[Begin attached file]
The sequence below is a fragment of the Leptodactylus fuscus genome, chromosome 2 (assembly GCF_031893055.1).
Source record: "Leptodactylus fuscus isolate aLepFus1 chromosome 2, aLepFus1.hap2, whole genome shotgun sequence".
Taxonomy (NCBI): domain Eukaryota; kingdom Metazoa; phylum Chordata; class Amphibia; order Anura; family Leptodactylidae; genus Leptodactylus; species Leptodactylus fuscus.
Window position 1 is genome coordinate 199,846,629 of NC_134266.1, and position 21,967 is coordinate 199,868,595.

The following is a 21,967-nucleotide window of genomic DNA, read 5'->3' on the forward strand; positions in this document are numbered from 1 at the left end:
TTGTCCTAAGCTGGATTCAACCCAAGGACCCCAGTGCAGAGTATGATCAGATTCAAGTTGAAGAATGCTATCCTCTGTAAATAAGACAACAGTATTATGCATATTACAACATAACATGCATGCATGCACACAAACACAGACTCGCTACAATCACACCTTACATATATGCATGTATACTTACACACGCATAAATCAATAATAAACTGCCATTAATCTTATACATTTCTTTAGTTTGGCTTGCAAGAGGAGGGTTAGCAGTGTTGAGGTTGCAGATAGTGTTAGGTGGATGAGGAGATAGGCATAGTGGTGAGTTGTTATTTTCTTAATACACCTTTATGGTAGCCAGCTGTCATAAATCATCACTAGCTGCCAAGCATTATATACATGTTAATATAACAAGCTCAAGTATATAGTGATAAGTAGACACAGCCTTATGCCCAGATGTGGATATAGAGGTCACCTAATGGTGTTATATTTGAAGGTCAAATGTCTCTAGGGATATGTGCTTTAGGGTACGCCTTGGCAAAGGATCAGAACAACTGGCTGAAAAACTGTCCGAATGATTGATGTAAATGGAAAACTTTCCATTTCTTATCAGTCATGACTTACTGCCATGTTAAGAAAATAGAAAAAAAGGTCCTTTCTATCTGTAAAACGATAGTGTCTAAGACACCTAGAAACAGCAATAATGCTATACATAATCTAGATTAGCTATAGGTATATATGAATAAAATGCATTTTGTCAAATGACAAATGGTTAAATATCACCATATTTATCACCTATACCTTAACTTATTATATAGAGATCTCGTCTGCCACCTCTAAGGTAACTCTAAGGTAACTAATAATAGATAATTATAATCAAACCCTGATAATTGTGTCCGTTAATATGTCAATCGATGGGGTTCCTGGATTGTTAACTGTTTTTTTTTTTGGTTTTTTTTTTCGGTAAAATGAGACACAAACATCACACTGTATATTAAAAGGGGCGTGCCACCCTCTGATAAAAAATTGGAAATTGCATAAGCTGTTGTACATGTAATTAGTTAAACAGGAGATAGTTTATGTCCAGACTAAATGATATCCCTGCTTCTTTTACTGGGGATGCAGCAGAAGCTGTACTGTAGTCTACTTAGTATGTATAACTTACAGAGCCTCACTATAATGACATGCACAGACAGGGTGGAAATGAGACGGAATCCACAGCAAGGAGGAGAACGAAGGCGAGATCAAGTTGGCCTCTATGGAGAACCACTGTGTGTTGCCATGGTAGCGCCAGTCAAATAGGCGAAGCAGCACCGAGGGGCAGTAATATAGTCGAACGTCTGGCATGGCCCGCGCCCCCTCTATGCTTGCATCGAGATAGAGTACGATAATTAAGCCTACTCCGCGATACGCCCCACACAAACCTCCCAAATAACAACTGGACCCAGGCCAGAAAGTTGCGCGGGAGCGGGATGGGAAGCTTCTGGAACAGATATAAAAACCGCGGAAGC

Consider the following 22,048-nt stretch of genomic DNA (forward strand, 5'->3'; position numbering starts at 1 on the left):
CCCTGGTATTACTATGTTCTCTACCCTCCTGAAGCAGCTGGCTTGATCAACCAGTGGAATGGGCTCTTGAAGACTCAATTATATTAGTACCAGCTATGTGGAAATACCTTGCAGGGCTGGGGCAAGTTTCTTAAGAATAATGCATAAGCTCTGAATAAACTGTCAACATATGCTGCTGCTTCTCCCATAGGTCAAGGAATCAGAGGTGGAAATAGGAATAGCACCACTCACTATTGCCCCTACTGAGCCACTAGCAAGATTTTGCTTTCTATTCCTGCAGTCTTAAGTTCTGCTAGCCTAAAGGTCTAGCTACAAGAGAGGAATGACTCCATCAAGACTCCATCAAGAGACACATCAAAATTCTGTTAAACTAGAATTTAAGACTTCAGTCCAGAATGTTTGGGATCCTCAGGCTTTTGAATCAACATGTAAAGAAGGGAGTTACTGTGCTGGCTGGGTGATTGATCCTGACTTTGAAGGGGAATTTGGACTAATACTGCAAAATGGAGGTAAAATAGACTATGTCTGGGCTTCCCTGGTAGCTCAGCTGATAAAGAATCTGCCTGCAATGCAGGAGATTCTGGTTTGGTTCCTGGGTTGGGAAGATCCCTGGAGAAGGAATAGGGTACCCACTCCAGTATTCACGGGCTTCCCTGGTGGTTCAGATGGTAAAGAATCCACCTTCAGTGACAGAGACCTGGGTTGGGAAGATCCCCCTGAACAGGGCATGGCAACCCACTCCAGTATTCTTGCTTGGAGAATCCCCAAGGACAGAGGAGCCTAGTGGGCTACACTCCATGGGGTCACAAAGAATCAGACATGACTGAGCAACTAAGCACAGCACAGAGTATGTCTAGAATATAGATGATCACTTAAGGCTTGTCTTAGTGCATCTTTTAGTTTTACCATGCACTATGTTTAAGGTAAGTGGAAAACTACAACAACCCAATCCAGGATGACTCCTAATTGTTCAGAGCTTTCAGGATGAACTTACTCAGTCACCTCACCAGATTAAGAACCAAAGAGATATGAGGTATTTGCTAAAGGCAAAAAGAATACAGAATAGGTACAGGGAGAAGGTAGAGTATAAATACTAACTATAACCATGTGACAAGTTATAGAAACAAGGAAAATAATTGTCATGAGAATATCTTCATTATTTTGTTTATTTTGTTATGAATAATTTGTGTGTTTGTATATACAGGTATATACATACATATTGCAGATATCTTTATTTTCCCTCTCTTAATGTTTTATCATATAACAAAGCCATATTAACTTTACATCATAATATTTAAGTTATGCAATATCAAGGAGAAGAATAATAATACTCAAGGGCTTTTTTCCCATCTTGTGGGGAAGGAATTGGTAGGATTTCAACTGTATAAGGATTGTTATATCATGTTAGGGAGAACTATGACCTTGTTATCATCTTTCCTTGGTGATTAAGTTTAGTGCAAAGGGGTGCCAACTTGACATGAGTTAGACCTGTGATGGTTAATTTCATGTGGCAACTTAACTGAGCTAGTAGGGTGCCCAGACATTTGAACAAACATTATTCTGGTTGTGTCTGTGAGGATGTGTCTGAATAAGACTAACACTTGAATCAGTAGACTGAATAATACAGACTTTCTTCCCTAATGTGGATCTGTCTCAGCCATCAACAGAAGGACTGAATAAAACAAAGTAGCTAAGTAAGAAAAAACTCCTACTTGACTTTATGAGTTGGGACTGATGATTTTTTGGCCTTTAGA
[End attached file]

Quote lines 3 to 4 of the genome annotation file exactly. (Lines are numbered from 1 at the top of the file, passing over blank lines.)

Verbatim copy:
Taxonomy (NCBI): domain Eukaryota; kingdom Metazoa; phylum Chordata; class Amphibia; order Anura; family Leptodactylidae; genus Leptodactylus; species Leptodactylus fuscus.
Window position 1 is genome coordinate 199,846,629 of NC_134266.1, and position 21,967 is coordinate 199,868,595.